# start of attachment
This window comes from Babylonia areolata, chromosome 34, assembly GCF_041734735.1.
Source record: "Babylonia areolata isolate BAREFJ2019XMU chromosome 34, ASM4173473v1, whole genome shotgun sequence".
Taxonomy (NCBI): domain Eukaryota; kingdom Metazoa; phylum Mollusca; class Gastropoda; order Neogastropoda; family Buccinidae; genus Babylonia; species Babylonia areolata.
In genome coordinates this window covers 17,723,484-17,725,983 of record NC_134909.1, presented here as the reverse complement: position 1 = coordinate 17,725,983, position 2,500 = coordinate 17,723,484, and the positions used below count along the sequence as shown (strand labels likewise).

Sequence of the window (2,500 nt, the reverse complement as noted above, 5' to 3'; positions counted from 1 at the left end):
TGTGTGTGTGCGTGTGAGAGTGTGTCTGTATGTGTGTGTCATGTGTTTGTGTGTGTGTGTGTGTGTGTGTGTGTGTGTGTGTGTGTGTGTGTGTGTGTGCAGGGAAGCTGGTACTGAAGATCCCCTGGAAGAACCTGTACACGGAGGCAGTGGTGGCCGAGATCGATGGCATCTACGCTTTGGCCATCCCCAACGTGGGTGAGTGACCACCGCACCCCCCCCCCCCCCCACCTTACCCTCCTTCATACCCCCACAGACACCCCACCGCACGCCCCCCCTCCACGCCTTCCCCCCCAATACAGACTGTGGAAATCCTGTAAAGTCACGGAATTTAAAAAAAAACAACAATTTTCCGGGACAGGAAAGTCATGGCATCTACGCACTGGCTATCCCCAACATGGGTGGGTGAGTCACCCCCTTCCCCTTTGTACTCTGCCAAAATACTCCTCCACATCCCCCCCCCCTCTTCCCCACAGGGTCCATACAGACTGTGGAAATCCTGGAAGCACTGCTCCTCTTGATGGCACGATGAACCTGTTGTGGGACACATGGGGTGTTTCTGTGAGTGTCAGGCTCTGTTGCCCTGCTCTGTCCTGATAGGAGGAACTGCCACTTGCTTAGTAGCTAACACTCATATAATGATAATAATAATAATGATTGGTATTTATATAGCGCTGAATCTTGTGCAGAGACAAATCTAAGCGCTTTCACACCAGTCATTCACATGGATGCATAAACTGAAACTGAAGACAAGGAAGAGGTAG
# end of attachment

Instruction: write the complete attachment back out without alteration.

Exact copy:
This window comes from Babylonia areolata, chromosome 34, assembly GCF_041734735.1.
Source record: "Babylonia areolata isolate BAREFJ2019XMU chromosome 34, ASM4173473v1, whole genome shotgun sequence".
Taxonomy (NCBI): domain Eukaryota; kingdom Metazoa; phylum Mollusca; class Gastropoda; order Neogastropoda; family Buccinidae; genus Babylonia; species Babylonia areolata.
In genome coordinates this window covers 17,723,484-17,725,983 of record NC_134909.1, presented here as the reverse complement: position 1 = coordinate 17,725,983, position 2,500 = coordinate 17,723,484, and the positions used below count along the sequence as shown (strand labels likewise).

Sequence of the window (2,500 nt, the reverse complement as noted above, 5' to 3'; positions counted from 1 at the left end):
TGTGTGTGTGCGTGTGAGAGTGTGTCTGTATGTGTGTGTCATGTGTTTGTGTGTGTGTGTGTGTGTGTGTGTGTGTGTGTGTGTGTGTGTGTGTGTGTGCAGGGAAGCTGGTACTGAAGATCCCCTGGAAGAACCTGTACACGGAGGCAGTGGTGGCCGAGATCGATGGCATCTACGCTTTGGCCATCCCCAACGTGGGTGAGTGACCACCGCACCCCCCCCCCCCCCCACCTTACCCTCCTTCATACCCCCACAGACACCCCACCGCACGCCCCCCCTCCACGCCTTCCCCCCCAATACAGACTGTGGAAATCCTGTAAAGTCACGGAATTTAAAAAAAAACAACAATTTTCCGGGACAGGAAAGTCATGGCATCTACGCACTGGCTATCCCCAACATGGGTGGGTGAGTCACCCCCTTCCCCTTTGTACTCTGCCAAAATACTCCTCCACATCCCCCCCCCCTCTTCCCCACAGGGTCCATACAGACTGTGGAAATCCTGGAAGCACTGCTCCTCTTGATGGCACGATGAACCTGTTGTGGGACACATGGGGTGTTTCTGTGAGTGTCAGGCTCTGTTGCCCTGCTCTGTCCTGATAGGAGGAACTGCCACTTGCTTAGTAGCTAACACTCATATAATGATAATAATAATAATGATTGGTATTTATATAGCGCTGAATCTTGTGCAGAGACAAATCTAAGCGCTTTCACACCAGTCATTCACATGGATGCATAAACTGAAACTGAAGACAAGGAAGAGGTAG